The green jersey merchants haven’t gone away
The Ireland Inc creed continues to frown upon straight discussion of anything that might be seen to not be in the ‘national interest’
“Ireland Inc” - big business, big government and the advisory firms that circle around between them.
We heard a lot about the “green jersey” agenda during the Anglo trial, which finished during the week. It is the name given to the drive to protect the financial system as the crisis hit, taking in the government, Civil Service, regulators, banks and beyond.
Let’s put the events covered in the trial – and the forthcoming cases – to one side. They arose from specific actions and events as the crisis hit. What about the wider picture?
Financial regulation has changed in the meantime and we must hope that the same hapless regulation of the financial system – followed by acceptance that all was well despite compelling evidence to the contrary – could never happen again.
But have we really taken off the green jerseys in this country?
A key part of “green jerseyism” is always toeing the party line. This was problematic in the run-up to the crisis, but it remains a notable factor today among the people who define themselves as members of “ Ireland Inc” – big business, big government and the advisory firms that circle around between them.
Supporting Ireland is a good thing. The country, for example, has a great ability to get behind IDA Ireland’s attempts to lure new foreign investment and to build up multinationals already here. Part of the strength of the way Ireland operates is that when people put their mind to it things can be changed quickly.
The Ireland Inc creed continues to frown upon straight discussion of anything that might be seen not to be in the “national interest”. My first experience of this was during the currency crisis of 1992-1993. Back then there was no euro and the Irish pound was tied to other currencies in a currency band, allowing limited fluctuations. The markets attacked and the pound was one of the currencies under pressure. Most of the banks and broking houses were “onside” in saying the pound would not devalue, with a couple of notable exceptions . The media was put under constant pressure, with a barrage of what would today be called “spin” from government and the financial sector. In the end the inevitable happened and the pound devalued.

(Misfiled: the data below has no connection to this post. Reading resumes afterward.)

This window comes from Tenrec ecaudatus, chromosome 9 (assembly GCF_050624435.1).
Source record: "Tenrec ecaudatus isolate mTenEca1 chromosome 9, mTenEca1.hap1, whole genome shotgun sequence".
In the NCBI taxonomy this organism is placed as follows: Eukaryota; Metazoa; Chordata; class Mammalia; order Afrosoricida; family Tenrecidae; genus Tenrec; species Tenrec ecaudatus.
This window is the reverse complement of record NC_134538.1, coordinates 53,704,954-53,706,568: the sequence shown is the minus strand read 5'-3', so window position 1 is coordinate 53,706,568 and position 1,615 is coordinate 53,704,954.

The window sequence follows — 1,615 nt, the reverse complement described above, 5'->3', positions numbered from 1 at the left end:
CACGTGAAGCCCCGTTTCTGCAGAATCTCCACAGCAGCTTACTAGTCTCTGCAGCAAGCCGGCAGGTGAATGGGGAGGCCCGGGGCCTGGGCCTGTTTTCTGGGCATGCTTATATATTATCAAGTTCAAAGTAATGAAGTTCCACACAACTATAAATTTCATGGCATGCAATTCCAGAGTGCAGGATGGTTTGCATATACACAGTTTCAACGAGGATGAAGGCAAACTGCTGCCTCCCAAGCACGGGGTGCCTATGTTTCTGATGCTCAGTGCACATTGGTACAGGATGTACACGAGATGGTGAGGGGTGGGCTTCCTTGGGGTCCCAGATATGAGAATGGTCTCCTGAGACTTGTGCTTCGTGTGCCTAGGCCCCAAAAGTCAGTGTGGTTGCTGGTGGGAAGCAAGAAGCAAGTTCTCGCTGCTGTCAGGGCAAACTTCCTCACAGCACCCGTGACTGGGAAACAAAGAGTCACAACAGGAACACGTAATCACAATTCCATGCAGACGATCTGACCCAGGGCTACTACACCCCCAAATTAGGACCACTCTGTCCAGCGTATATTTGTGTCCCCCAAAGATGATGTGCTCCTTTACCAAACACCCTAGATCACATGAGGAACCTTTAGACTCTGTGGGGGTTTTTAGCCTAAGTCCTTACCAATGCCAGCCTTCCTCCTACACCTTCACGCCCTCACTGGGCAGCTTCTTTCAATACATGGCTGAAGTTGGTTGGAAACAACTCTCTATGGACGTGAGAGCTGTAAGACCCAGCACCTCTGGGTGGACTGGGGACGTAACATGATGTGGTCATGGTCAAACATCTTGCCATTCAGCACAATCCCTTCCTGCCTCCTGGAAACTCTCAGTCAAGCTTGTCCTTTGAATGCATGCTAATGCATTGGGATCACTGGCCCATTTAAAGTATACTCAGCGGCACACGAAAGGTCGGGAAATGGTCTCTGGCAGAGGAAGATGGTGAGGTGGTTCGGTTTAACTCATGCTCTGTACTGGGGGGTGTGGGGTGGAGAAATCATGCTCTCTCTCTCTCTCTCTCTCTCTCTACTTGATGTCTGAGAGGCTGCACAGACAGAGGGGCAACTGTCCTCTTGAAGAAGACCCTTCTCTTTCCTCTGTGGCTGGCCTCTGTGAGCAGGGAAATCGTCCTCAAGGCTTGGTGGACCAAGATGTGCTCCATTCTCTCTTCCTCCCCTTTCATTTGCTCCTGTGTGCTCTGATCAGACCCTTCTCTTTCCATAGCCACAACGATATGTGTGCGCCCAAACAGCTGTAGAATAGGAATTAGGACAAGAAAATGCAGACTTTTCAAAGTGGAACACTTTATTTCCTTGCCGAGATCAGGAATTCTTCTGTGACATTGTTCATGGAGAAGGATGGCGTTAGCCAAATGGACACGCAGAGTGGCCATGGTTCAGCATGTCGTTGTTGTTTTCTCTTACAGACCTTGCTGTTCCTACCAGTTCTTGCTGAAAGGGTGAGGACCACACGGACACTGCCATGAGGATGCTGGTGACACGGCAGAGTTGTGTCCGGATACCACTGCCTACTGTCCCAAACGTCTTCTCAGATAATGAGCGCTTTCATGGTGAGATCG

It happened again as the financial crisis hit in 2008, when the message from “Ireland Inc” was that everything was okay and the banks were well capitalised. There was a lack of plain talking as the crisis built up and immediately after it hit.
Subsequent documents released from the Department of Finance show that, behind closed doors at least, some feared the worst or had some inkling of it. A clearer acceptance of this, even as late as early 2008 when the crisis was brewing internationally, could have allowed at least some of the damage to be mitigated. The official line was that all was well.
But all has changed after the crisis, of course. Or has it ?
Unfortunately not, or not entirely anyway. Take the debate about corporate tax. Sinn Féin’s MEP Matt Carthy may have gone a bit over the top when he said during the week that Ireland was an “enabler of massive tax avoidance”. But the accountants who trot out the tired old line about the Irish tax system being “ fully transparent” are just as far off the mark.
The reality is that Ireland has been part of an international chain that has allowed big US multinationals to pay ridiculously small amounts of tax – but only one part. At the centre are the US tax rules , a point often ignored in the political finger-pointing from Capitol Hill.
But Ireland and other countries are part of the story here too, and had we not announced the ending of the double Irish tax structure in late 2014 we would be really in the cross-hairs of the international debate. And we might still be, depending on the EU Commission ruling in the Apple case, another area where public debate here tends to ignore the possibility that there may have been some breach of the rules .
In the cold light of the markets now, the best you can say is that it will be an awfully long time before that happens.
We pat ourselves on the back for raising money for half nothing on world markets while ignoring the fact that this is courtesy of an extraordinary programme of buying from the ECB. Just this week Pimco founder and market guru Bill Gross compared international bond markets to a “ supernova” which would one day explode. Best to be ready when that day comes.
Sometimes it is best to face problems head on and discuss them openly. The green jerseys can be worn for the next couple of weeks for sure, but that is for another reason entirely.